POLITICS + GOVERNMENT

House passes debt limit deal as lawmakers race to avert default

May 31, 2023, 7:39 PM | Updated: Jun 1, 2023, 9:13 am

Speaker of the House Kevin McCarthy speaks to reporters as he walks through Statuary Hall in the U....

Speaker of the House Kevin McCarthy speaks to reporters as he walks through Statuary Hall in the U.S. Capitol Building on May 30 in Washington, D.C. Photo credit: Anna Moneymaker/Getty Images

(CNN) — The House of Representatives voted on Wednesday to pass a bill to suspend the nation’s debt limit through January 1, 2025, as lawmakers race to prevent a catastrophic default.

The bill will next need to be passed by the Senate before it can be sent to President Joe Biden to be signed into law. In the Senate, any one lawmaker can delay a swift vote and it is not yet clear when a final vote will take place.

The timeframe to pass the bill through Congress is extremely tight and there is little room for error, putting enormous pressure on leadership in both parties.

Lawmakers are racing the clock to avert a first-ever default ahead of June 5, the date the Treasury Department has said it will no longer be able to pay all of the nation’s obligations in full and on time, a scenario that could trigger global economic catastrophe.

Suspending the debt limit through 2025 takes the threat of default off table until after the presidential election. In addition to addressing the debt limit, the bill caps non-defense spending, expands work requirements for some food stamp recipients and claws back some Covid-19 relief funds, among other policy provisions.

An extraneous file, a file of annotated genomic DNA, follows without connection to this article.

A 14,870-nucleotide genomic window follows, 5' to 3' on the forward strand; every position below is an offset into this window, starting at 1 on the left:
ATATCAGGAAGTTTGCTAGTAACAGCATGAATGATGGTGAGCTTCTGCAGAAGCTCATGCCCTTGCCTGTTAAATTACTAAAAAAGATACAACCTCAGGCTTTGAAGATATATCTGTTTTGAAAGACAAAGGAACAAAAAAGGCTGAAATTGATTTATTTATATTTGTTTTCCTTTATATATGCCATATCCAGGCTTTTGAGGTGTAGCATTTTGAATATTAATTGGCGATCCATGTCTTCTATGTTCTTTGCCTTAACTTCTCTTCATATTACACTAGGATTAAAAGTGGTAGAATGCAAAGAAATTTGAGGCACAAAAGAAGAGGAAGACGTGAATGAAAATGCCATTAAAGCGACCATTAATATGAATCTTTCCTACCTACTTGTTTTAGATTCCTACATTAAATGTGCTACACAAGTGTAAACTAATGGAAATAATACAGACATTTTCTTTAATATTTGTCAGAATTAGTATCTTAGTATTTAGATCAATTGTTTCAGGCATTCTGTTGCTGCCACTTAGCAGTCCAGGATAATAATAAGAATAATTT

The bipartisan debt limit deal struck between the White House and House Republicans was announced over the weekend – the culmination of long days and late nights of contentious negotiations that at times looked like they might breakdown and fall apart entirely. The effort to secure a debt limit deal has proven to be a major leadership test for both House Speaker Kevin McCarthy and Biden.

The deal has faced backlash from lawmakers on the far left and the far right, but a significant number of members on both sides of the aisle – many of them moderates – have signaled they support the bill.

McCarthy and his top allies expressed confidence ahead of the vote that the deal would pass in the House. “I am confident we will pass the bill,” McCarthy told reporters at the Capitol on Tuesday.

Earlier Wednesday, the chamber cleared a key hurdle to advance to a final vote when it approved a rule governing floor debate for the debt limit bill. Rules are typically supported by just the majority party and opposed by the minority. But in this case, 52 Democrats voted “yes” to get the rule across the finish line after 29 Republicans voted against it.

Democratic leaders instructed their members to let Republicans put up their votes for the rule first, a source familiar told CNN. The strategy: let Republicans sweat and show how many defections GOP leaders had. The defections exposed deep divisions within the House Republican conference.

Passage of the rule cleared the way for the final House vote on the bill later in the day.

The Congressional Budget Office told McCarthy in a letter Tuesday night that the bill would reduce budget deficits by $1.5 trillion over the next ten years. The letter says that if the bill is enacted, “mandatory spending would, on net, decrease by $10 billion, and revenues would, on net, decrease by $2 billion over the 2023–2033 period,” the agency wrote. “As a consequence, interest on the public debt would decline by $188 billion.” Discretionary spending would be reduced by a projected $1.3 trillion over the 2024-2033 period.

But in a troubling sign for McCarthy, the CBO also warned that changes to the work requirement provisions in the food stamps program “would increase federal spending by about $2.1 billion over the 2023-2033 period.” The bill would increase the upper age limit of the existing work requirement through age 54, but veterans, homeless Americans and former foster youth of all ages would be exempt. Combined, these provisions would increase the number of people receiving benefits by about 78,000 people in an average month during the 2025 to 2030 period, when they were fully in effect, according to the agency.

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House passes debt limit deal as lawmakers race to avert default